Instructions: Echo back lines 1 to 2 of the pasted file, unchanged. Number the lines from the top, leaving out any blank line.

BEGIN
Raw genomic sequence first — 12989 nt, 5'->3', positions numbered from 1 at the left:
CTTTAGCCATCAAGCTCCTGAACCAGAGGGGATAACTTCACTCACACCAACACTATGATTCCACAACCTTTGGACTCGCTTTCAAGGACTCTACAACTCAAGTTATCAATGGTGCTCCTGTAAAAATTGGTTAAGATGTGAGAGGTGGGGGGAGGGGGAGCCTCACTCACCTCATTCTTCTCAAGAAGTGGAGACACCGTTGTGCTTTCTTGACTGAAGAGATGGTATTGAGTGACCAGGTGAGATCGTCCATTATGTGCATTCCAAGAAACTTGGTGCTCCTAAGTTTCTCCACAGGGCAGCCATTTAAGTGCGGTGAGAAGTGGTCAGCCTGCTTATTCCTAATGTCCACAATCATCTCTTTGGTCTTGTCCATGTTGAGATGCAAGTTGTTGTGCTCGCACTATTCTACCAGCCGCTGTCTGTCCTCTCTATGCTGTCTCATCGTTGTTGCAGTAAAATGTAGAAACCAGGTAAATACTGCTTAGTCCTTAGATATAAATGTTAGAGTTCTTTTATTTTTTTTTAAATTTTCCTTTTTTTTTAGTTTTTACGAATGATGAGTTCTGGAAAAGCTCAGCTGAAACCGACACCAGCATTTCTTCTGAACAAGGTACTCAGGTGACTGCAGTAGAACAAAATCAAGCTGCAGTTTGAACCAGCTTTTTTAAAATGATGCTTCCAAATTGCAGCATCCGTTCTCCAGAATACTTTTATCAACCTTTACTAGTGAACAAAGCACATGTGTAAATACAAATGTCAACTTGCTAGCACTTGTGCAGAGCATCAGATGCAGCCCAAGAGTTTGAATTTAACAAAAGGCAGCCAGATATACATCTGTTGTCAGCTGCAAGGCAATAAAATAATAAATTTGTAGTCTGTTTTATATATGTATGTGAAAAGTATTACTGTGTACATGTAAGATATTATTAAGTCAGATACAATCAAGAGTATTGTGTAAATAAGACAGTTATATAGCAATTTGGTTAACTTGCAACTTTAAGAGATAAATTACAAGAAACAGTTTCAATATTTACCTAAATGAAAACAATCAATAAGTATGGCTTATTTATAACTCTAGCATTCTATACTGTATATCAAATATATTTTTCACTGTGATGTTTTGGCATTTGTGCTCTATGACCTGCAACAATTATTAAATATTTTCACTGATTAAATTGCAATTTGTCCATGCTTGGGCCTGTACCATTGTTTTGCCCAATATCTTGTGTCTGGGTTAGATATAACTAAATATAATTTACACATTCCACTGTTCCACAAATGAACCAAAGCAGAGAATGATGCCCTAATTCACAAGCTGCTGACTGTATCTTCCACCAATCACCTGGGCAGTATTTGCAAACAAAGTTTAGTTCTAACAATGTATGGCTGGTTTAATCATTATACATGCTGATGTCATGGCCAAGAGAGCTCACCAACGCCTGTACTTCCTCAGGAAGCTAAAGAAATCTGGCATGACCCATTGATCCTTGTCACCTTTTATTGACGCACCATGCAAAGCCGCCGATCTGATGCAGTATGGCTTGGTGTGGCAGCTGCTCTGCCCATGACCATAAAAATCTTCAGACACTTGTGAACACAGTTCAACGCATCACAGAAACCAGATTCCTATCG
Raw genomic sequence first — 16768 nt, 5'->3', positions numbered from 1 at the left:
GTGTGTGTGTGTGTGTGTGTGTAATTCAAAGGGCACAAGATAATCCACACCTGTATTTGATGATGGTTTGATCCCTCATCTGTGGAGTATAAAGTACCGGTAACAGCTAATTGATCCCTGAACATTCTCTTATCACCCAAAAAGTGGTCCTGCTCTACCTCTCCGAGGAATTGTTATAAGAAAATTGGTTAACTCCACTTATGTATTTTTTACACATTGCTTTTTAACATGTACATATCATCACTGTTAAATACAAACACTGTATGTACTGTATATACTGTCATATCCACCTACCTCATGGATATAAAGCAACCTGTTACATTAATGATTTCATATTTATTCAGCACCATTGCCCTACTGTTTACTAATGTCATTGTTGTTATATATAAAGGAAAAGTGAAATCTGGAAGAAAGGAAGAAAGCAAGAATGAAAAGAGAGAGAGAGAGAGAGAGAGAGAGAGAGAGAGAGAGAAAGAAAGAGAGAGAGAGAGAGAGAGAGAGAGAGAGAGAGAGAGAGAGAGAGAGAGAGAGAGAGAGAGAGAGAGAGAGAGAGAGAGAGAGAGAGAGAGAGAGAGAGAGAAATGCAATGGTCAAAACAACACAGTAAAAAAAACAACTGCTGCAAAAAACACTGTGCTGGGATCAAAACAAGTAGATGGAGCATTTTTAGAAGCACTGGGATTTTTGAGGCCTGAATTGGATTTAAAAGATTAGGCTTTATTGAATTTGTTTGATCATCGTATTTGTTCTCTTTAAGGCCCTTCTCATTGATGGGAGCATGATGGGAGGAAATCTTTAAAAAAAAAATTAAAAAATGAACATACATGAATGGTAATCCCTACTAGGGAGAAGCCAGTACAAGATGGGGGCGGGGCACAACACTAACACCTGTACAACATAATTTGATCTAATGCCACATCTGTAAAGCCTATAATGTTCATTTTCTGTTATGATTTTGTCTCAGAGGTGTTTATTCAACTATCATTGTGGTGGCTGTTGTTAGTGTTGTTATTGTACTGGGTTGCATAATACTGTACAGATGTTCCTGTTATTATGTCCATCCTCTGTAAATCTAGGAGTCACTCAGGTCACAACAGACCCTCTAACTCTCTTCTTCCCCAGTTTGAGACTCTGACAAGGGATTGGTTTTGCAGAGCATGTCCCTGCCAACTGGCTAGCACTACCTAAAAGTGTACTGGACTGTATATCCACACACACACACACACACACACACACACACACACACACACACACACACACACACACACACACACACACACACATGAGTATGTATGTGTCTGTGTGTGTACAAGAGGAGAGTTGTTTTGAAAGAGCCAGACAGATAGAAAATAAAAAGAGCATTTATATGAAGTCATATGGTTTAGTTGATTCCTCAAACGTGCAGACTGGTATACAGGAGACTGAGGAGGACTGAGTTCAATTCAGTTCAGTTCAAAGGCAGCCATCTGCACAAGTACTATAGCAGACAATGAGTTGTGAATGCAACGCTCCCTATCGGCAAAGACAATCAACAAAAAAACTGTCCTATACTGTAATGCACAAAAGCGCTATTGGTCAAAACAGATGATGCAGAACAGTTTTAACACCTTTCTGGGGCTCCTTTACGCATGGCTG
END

Raw genomic sequence first — 12989 nt, 5'->3', positions numbered from 1 at the left:
CTTTAGCCATCAAGCTCCTGAACCAGAGGGGATAACTTCACTCACACCAACACTATGATTCCACAACCTTTGGACTCGCTTTCAAGGACTCTACAACTCAAGTTATCAATGGTGCTCCTGTAAAAATTGGTTAAGATGTGAGAGGTGGGGGGAGGGGGAGCCTCACTCACCTCATTCTTCTCAAGAAGTGGAGACACCGTTGTGCTTTCTTGACTGAAGAGATGGTATTGAGTGACCAGGTGAGATCGTCCATTATGTGCATTCCAAGAAACTTGGTGCTCCTAAGTTTCTCCACAGGGCAGCCATTTAAGTGCGGTGAGAAGTGGTCAGCCTGCTTATTCCTAATGTCCACAATCATCTCTTTGGTCTTGTCCATGTTGAGATGCAAGTTGTTGTGCTCGCACTATTCTACCAGCCGCTGTCTGTCCTCTCTATGCTGTCTCATCGTTGTTGCAGTAAAATGTAGAAACCAGGTAAATACTGCTTAGTCCTTAGATATAAATGTTAGAGTTCTTTTATTTTTTTTTAAATTTTCCTTTTTTTTTAGTTTTTACGAATGATGAGTTCTGGAAAAGCTCAGCTGAAACCGACACCAGCATTTCTTCTGAACAAGGTACTCAGGTGACTGCAGTAGAACAAAATCAAGCTGCAGTTTGAACCAGCTTTTTTAAAATGATGCTTCCAAATTGCAGCATCCGTTCTCCAGAATACTTTTATCAACCTTTACTAGTGAACAAAGCACATGTGTAAATACAAATGTCAACTTGCTAGCACTTGTGCAGAGCATCAGATGCAGCCCAAGAGTTTGAATTTAACAAAAGGCAGCCAGATATACATCTGTTGTCAGCTGCAAGGCAATAAAATAATAAATTTGTAGTCTGTTTTATATATGTATGTGAAAAGTATTACTGTGTACATGTAAGATATTATTAAGTCAGATACAATCAAGAGTATTGTGTAAATAAGACAGTTATATAGCAATTTGGTTAACTTGCAACTTTAAGAGATAAATTACAAGAAACAGTTTCAATATTTACCTAAATGAAAACAATCAATAAGTATGGCTTATTTATAACTCTAGCATTCTATACTGTATATCAAATATATTTTTCACTGTGATGTTTTGGCATTTGTGCTCTATGACCTGCAACAATTATTAAATATTTTCACTGATTAAATTGCAATTTGTCCATGCTTGGGCCTGTACCATTGTTTTGCCCAATATCTTGTGTCTGGGTTAGATATAACTAAATATAATTTACACATTCCACTGTTCCACAAATGAACCAAAGCAGAGAATGATGCCCTAATTCACAAGCTGCTGACTGTATCTTCCACCAATCACCTGGGCAGTATTTGCAAACAAAGTTTAGTTCTAACAATGTATGGCTGGTTTAATCATTATACATGCTGATGTCATGGCCAAGAGAGCTCACCAACGCCTGTACTTCCTCAGGAAGCTAAAGAAATCTGGCATGACCCATTGATCCTTGTCACCTTTTATTGACGCACCATGCAAAGCCGCCGATCTGATGCAGTATGGCTTGGTGTGGCAGCTGCTCTGCCCATGACCATAAAAATCTTCAGACACTTGTGAACACAGTTCAACGCATCACAGAAACCAGATTCCTATCG